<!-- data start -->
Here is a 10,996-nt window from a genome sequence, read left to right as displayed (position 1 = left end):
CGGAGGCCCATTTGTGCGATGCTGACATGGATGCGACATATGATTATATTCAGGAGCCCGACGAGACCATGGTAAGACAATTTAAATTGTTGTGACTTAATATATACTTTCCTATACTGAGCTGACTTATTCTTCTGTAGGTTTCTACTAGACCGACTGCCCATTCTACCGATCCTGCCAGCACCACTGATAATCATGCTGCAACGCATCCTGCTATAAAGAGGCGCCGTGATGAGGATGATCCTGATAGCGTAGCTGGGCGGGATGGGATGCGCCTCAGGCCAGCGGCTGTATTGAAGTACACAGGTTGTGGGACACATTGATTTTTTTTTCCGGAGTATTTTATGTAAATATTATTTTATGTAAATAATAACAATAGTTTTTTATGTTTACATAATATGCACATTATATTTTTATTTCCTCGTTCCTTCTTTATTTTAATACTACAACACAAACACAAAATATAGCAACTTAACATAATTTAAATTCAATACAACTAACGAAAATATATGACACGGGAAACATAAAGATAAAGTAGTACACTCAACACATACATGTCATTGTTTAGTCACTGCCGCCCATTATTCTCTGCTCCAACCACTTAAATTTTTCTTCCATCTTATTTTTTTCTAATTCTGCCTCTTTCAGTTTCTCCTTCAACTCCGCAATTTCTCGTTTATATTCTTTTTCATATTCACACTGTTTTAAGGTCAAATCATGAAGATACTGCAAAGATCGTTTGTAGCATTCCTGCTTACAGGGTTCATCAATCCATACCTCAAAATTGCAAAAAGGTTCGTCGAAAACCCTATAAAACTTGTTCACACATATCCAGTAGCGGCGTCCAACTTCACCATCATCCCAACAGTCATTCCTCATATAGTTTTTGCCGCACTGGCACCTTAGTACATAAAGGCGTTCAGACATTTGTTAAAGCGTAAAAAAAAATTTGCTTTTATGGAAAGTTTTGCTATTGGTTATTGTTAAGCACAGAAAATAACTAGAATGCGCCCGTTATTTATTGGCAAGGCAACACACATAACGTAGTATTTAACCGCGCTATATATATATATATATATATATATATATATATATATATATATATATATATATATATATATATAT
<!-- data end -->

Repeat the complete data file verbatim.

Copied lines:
Here is a 10,996-nt window from a genome sequence, read left to right as displayed (position 1 = left end):
CGGAGGCCCATTTGTGCGATGCTGACATGGATGCGACATATGATTATATTCAGGAGCCCGACGAGACCATGGTAAGACAATTTAAATTGTTGTGACTTAATATATACTTTCCTATACTGAGCTGACTTATTCTTCTGTAGGTTTCTACTAGACCGACTGCCCATTCTACCGATCCTGCCAGCACCACTGATAATCATGCTGCAACGCATCCTGCTATAAAGAGGCGCCGTGATGAGGATGATCCTGATAGCGTAGCTGGGCGGGATGGGATGCGCCTCAGGCCAGCGGCTGTATTGAAGTACACAGGTTGTGGGACACATTGATTTTTTTTTCCGGAGTATTTTATGTAAATATTATTTTATGTAAATAATAACAATAGTTTTTTATGTTTACATAATATGCACATTATATTTTTATTTCCTCGTTCCTTCTTTATTTTAATACTACAACACAAACACAAAATATAGCAACTTAACATAATTTAAATTCAATACAACTAACGAAAATATATGACACGGGAAACATAAAGATAAAGTAGTACACTCAACACATACATGTCATTGTTTAGTCACTGCCGCCCATTATTCTCTGCTCCAACCACTTAAATTTTTCTTCCATCTTATTTTTTTCTAATTCTGCCTCTTTCAGTTTCTCCTTCAACTCCGCAATTTCTCGTTTATATTCTTTTTCATATTCACACTGTTTTAAGGTCAAATCATGAAGATACTGCAAAGATCGTTTGTAGCATTCCTGCTTACAGGGTTCATCAATCCATACCTCAAAATTGCAAAAAGGTTCGTCGAAAACCCTATAAAACTTGTTCACACATATCCAGTAGCGGCGTCCAACTTCACCATCATCCCAACAGTCATTCCTCATATAGTTTTTGCCGCACTGGCACCTTAGTACATAAAGGCGTTCAGACATTTGTTAAAGCGTAAAAAAAAATTTGCTTTTATGGAAAGTTTTGCTATTGGTTATTGTTAAGCACAGAAAATAACTAGAATGCGCCCGTTATTTATTGGCAAGGCAACACACATAACGTAGTATTTAACCGCGCTATATATATATATATATATATATATATATATATATATATATATATATATATATATATATATATAT